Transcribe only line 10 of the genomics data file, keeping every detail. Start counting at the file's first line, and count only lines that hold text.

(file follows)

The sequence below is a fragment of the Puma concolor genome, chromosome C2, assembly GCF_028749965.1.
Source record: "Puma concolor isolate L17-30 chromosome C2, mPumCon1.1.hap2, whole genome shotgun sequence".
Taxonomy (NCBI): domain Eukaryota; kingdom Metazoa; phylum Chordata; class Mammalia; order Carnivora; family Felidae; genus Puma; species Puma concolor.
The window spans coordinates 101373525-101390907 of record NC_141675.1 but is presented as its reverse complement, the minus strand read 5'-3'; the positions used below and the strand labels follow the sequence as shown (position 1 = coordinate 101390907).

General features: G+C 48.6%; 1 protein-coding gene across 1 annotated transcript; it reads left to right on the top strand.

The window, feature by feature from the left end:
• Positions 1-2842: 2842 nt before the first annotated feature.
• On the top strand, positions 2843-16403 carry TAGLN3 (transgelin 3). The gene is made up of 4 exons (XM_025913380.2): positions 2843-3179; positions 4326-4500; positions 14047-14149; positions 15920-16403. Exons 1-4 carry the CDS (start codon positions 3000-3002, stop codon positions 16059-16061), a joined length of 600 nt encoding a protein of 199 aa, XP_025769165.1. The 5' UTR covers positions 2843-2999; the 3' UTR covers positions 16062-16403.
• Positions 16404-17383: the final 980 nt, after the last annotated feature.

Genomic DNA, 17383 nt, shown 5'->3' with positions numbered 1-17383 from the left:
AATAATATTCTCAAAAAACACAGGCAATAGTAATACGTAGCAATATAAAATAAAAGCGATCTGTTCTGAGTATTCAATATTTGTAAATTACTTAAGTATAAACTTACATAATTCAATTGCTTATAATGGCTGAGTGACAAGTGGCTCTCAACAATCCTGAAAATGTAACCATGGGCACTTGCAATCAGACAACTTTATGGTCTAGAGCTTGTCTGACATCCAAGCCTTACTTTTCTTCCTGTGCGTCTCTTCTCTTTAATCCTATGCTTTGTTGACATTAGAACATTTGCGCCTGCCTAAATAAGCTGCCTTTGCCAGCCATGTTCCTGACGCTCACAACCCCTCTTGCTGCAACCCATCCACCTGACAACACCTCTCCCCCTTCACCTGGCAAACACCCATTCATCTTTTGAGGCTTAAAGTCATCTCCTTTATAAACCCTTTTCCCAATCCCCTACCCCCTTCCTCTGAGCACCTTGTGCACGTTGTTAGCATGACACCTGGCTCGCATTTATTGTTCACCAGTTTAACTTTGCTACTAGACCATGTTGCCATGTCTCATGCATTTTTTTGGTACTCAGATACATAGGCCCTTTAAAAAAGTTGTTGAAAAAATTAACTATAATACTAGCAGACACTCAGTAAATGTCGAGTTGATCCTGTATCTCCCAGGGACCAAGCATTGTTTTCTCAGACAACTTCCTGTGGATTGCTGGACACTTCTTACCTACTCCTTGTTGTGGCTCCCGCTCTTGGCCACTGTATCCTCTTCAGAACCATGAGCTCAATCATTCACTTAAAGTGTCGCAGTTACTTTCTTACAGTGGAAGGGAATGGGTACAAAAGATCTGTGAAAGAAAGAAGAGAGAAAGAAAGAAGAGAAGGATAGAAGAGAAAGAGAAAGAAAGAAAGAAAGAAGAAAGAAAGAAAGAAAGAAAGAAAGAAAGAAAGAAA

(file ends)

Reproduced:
Genomic DNA, 17383 nt, shown 5'->3' with positions numbered 1-17383 from the left: